|Publication number||US6989492 B2|
|Application number||US 10/856,291|
|Publication date||Jan 24, 2006|
|Filing date||May 27, 2004|
|Priority date||May 27, 2004|
|Also published as||US20050263317|
|Publication number||10856291, 856291, US 6989492 B2, US 6989492B2, US-B2-6989492, US6989492 B2, US6989492B2|
|Inventors||Mark W. Nightingale|
|Original Assignee||Tektronix, Inc.|
|Export Citation||BiBTeX, EndNote, RefMan|
|Patent Citations (5), Referenced by (1), Classifications (11), Legal Events (3)|
|External Links: USPTO, USPTO Assignment, Espacenet|
The present invention relates generally to strain reliefs and more particularly to an inverted strain relief for electrical cables.
Strain reliefs for coaxial electrical cables are generally made of a thermo-plastic material, such as SANTOPRENEŽ.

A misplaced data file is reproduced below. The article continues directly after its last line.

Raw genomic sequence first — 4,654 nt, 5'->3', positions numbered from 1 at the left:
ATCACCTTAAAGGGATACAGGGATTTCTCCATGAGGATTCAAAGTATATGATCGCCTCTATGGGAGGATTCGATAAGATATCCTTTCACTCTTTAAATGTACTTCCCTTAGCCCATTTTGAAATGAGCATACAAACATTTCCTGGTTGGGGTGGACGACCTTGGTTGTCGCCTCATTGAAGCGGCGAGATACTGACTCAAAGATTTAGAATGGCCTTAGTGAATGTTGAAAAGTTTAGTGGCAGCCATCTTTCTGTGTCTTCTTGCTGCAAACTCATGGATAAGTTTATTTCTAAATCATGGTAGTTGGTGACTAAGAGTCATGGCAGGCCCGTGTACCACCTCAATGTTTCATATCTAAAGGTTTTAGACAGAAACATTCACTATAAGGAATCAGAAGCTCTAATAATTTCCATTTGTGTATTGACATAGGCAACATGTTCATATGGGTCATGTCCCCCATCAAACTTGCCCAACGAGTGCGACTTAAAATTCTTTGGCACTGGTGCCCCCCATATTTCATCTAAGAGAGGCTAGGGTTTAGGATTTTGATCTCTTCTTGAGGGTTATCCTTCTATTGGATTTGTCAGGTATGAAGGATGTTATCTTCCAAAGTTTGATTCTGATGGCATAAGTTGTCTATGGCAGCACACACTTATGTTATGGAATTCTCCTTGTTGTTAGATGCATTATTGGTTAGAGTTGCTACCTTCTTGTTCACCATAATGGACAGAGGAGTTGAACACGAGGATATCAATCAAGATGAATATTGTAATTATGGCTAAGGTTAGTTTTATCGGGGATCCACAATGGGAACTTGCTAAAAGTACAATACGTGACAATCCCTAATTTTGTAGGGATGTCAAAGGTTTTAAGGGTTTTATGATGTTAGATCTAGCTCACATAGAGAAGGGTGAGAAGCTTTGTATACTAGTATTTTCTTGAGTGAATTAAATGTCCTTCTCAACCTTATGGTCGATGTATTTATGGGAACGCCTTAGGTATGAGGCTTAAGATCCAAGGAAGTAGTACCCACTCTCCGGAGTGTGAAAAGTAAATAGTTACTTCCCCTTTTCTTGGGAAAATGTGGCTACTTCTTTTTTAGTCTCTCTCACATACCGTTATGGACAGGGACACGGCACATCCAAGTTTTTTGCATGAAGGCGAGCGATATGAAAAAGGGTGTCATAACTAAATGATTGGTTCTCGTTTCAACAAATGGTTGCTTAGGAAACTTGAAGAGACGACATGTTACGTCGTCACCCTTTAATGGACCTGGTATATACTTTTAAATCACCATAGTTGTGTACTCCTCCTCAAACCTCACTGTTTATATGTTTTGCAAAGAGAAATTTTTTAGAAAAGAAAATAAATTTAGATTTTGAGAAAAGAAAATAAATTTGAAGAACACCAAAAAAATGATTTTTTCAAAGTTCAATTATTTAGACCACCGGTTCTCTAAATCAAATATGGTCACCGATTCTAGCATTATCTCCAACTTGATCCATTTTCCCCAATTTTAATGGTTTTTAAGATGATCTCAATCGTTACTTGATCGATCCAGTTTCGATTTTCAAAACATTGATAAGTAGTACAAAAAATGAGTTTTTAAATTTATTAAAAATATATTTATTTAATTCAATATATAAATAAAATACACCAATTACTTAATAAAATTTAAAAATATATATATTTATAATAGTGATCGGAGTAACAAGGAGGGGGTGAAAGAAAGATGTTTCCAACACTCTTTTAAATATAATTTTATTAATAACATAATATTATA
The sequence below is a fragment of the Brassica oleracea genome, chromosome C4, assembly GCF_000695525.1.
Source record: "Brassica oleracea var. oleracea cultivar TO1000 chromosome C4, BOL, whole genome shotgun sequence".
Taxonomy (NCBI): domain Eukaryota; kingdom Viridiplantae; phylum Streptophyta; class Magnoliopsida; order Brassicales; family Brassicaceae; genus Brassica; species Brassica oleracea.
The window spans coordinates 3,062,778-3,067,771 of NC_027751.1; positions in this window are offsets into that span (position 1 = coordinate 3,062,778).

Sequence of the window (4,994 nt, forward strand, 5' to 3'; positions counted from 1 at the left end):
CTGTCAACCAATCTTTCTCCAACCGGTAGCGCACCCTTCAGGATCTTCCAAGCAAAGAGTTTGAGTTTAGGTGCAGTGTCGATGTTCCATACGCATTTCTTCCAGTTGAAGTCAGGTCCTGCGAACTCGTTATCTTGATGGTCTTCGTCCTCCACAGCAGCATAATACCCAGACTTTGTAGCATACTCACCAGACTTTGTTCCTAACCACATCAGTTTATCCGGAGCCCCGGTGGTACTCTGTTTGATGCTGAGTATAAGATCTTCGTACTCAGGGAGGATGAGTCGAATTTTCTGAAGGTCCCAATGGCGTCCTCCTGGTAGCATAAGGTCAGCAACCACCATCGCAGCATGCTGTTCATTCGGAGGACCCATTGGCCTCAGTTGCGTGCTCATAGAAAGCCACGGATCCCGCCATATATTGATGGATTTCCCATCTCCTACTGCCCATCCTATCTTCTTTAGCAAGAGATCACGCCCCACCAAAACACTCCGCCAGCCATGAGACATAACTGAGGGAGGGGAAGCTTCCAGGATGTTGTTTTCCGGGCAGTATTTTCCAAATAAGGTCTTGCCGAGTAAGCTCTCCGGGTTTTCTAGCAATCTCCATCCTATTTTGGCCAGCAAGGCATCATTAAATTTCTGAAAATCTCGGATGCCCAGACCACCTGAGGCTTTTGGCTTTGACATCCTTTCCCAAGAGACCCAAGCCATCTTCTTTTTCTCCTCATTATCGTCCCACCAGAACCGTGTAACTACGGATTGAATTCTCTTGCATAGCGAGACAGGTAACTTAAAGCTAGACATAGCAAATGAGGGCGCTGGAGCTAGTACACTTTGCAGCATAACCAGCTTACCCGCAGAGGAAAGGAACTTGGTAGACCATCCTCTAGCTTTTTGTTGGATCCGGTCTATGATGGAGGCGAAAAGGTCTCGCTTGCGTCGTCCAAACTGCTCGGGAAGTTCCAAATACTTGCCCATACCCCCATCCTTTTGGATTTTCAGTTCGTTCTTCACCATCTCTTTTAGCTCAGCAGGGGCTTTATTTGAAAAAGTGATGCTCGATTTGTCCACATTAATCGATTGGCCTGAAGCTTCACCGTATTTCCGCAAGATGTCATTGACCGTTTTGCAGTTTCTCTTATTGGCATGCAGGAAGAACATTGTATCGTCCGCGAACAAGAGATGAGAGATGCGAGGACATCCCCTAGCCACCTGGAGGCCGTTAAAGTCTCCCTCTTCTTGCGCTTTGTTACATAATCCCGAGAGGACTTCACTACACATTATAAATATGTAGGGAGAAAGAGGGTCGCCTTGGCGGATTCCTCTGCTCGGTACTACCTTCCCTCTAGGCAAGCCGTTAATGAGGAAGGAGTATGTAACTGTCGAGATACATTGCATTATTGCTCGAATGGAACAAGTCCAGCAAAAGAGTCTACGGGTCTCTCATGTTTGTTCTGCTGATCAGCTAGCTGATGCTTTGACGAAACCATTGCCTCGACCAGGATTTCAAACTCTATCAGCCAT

As the bandwidth of measurement instruments, such as oscilloscopes and the like, increases, there is a corresponding need to produce measurement probe having equal or greater bandwidths. A major difficulty in designing very wide bandwidth measurement probes having bandwidths of 5 GHz and greater is the effects of capacitance and inductance of the probing tip or tips. One solution to this problem is to separate the probing tips from the active circuitry in the probing head of the measurement probe. U.S. Pat. No. 6,704,670 describes a wideband active probing system where the probing tip or tips of the probe are separable from a probe amplifier unit. One or more probe cables are connected to a probe tip unit and selectively connected to the probe amplifier unit for conveying signals received by a probe unit. The probe cables are typically connected to the probe amplifier unit by probe cable connectors which may include strain relief devices. Various types of probe tip units may be connected to the probe amplifier unit. The probe tip unit may contain circuitry ranging from conductor traces to various resistive, capacitive, and/or other electronic elements. An advantage of such a probe design is that it allows the placement of the substantially smaller probe tip unit difficult to reach contacts on a device under test instead of a larger measurement probe containing probe amplifier circuitry.